FAQ: Exceptions - Customizing User-defined Exceptions

This community-built FAQ covers the “Customizing User-defined Exceptions” exercise from the lesson “Exceptions”.

Paths and Courses
This exercise can be found in the following Codecademy content:

Learn Intermediate Python 3

FAQs on the exercise Customizing User-defined Exceptions

There are currently no frequently asked questions associated with this exercise – that’s where you come in! You can contribute to this section by offering your own questions, answers, or clarifications on this exercise. Ask or answer a question by clicking reply (reply) below.

If you’ve had an “aha” moment about the concepts, formatting, syntax, or anything else with this exercise, consider sharing those insights! Teaching others and answering their questions is one of the best ways to learn and stay sharp.

Join the Discussion. Help a fellow learner on their journey.

Ask or answer a question about this exercise by clicking reply (reply) below!
You can also find further discussion and get answers to your questions over in #get-help.

Agree with a comment or answer? Like (like) to up-vote the contribution!

Need broader help or resources? Head to #get-help and #community:tips-and-resources. If you are wanting feedback or inspiration for a project, check out #project.

Looking for motivation to keep learning? Join our wider discussions in #community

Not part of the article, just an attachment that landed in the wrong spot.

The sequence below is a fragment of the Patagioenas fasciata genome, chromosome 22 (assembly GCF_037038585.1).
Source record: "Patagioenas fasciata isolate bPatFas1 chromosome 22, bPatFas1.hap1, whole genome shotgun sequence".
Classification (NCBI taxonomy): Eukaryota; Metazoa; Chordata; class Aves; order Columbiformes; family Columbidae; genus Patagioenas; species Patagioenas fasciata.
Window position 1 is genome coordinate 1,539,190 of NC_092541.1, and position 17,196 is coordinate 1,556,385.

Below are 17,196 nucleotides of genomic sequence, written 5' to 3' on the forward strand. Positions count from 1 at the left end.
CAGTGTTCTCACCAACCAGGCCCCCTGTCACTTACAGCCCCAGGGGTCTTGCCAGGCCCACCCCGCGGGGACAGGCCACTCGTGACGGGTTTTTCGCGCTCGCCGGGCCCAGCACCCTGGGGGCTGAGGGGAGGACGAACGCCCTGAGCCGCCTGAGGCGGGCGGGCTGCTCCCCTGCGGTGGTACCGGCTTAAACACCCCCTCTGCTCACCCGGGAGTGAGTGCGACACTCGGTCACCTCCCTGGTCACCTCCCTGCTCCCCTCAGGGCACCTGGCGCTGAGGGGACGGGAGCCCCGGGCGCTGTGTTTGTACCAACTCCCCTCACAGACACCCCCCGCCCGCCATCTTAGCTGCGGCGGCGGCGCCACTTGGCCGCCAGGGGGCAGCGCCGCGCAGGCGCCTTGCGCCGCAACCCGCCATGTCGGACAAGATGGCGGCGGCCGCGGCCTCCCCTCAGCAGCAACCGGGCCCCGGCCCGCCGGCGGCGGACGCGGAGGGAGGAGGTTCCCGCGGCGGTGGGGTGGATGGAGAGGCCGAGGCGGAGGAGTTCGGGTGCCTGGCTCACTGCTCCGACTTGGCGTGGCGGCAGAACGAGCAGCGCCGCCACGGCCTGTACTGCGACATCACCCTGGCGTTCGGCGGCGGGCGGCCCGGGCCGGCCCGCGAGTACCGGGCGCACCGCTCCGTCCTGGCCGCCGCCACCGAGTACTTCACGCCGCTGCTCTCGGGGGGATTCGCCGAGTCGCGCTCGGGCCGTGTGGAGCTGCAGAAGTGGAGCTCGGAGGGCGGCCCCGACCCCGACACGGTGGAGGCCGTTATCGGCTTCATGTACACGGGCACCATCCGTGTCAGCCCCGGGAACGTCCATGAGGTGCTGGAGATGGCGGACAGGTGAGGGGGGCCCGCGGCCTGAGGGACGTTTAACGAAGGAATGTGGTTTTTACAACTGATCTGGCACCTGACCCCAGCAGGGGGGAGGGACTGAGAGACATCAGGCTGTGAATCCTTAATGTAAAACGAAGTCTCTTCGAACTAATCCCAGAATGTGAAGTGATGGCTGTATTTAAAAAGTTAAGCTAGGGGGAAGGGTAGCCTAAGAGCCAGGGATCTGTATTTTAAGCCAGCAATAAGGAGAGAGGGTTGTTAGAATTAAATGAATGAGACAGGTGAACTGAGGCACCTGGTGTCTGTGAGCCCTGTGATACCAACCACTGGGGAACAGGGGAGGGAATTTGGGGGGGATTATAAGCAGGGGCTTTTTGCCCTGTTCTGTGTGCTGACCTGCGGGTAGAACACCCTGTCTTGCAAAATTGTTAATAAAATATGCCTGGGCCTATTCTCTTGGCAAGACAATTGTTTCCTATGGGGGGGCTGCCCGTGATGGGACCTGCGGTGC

Learn more about how to use this guide.

Found a bug? Report it online, or post in #community:Codecademy-Bug-Reporting

Have a question about your account or billing? Reach out to our customer support team!

None of the above? Find out where to ask other questions here!

Some parts of this course marks you wrong if you use f strings instead of string concatenation or .format()(someone, @mtf).

1 Like

The f-string is relatively new, and much of the course material was written before it was introduced. Guess the only thing we can do is try, and if it doesn’t work (as in pass) then revert to the legacy methods.

It worked in older courses like the Learn Python 3 Course. This course is not old; it’s actually new.

TBH, I have no idea how old or new half the courses are. We only get the flack on this side, and have no part in creating courses. With so many writers coming and going, and very little quality control, it’s no wonder the SCTs for each course differ by so much. Nothing we can do but pass on the message.

Hi! Could we use repr() method instead of str() in first excample? And If not, why? repr() return string, we need string :slight_smile: Or do I miss something?

If the intention is to give the human user something that is meaningful to them, such a date or string value then stick with __str__().

Say you have an attribute that is assigned a datetime object. If __repr__() is used, it will be the object representation that the human reader will see, which won’t make a lot of sense. However, using __str__() the user will see the actual date string…

2021-11-28 11:55:25.2345678
1 Like

Thanks a lot. I got it

1 Like

Here’s a simple example…

>>> from datetime import datetime
>>> class Departure:
	def __init__(self, city):
		self.city = city
		self.date = datetime.now()
	def __str__(self):
		return self.date

	
>>> yeg = Departure('Edmonton')
>>> print (yeg.date)
2021-11-28 12:27:08.369722    # string representation
>>> yeg.date
datetime.datetime(2021, 11, 28, 12, 27, 8, 369722) # object representation
>>> 
1 Like